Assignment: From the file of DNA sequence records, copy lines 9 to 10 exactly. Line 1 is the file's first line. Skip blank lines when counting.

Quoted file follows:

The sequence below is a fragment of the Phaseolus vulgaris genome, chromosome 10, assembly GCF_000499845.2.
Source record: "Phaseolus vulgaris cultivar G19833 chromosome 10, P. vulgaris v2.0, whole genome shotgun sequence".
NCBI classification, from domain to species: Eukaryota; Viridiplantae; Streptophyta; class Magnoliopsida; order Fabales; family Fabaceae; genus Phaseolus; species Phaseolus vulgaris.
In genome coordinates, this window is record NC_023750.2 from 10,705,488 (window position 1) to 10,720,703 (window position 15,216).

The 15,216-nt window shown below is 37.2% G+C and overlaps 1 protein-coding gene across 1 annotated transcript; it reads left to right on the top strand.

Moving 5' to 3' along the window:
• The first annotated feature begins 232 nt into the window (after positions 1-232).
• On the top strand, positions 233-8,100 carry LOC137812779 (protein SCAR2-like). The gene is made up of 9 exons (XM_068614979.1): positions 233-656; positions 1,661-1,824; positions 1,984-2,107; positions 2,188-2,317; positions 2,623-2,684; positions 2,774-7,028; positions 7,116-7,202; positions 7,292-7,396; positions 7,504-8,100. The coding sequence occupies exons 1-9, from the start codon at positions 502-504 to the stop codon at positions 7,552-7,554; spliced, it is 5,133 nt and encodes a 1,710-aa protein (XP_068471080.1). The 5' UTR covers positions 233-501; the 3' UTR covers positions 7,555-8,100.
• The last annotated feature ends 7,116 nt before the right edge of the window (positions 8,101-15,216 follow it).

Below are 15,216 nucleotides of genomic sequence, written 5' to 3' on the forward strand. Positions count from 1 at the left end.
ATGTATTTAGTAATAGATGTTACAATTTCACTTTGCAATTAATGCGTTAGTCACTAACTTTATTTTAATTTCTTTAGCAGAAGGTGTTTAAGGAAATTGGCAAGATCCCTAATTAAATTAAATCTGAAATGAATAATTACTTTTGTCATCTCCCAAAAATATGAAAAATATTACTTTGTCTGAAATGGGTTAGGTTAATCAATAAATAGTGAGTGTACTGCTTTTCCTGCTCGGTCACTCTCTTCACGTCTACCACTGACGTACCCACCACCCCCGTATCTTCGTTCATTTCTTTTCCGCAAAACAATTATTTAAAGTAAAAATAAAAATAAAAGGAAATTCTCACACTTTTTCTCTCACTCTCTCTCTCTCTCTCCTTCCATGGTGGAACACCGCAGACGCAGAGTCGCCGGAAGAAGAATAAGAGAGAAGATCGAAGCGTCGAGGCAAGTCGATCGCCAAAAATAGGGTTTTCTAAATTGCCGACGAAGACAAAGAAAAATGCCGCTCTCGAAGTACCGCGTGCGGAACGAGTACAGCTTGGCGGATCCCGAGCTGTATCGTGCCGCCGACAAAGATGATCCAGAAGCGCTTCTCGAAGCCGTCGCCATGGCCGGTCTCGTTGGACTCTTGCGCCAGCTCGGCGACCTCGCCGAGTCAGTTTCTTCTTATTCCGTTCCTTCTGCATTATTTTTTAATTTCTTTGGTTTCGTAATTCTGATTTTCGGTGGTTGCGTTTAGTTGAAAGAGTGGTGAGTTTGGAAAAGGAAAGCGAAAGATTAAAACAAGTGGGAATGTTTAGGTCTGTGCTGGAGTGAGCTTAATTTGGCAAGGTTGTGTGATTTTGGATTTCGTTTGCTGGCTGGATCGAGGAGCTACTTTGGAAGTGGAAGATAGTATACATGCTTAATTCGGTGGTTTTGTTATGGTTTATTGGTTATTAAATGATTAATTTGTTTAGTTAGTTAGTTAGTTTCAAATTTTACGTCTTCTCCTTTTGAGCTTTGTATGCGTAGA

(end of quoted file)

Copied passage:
• The last annotated feature ends 7,116 nt before the right edge of the window (positions 8,101-15,216 follow it).

Below are 15,216 nucleotides of genomic sequence, written 5' to 3' on the forward strand. Positions count from 1 at the left end.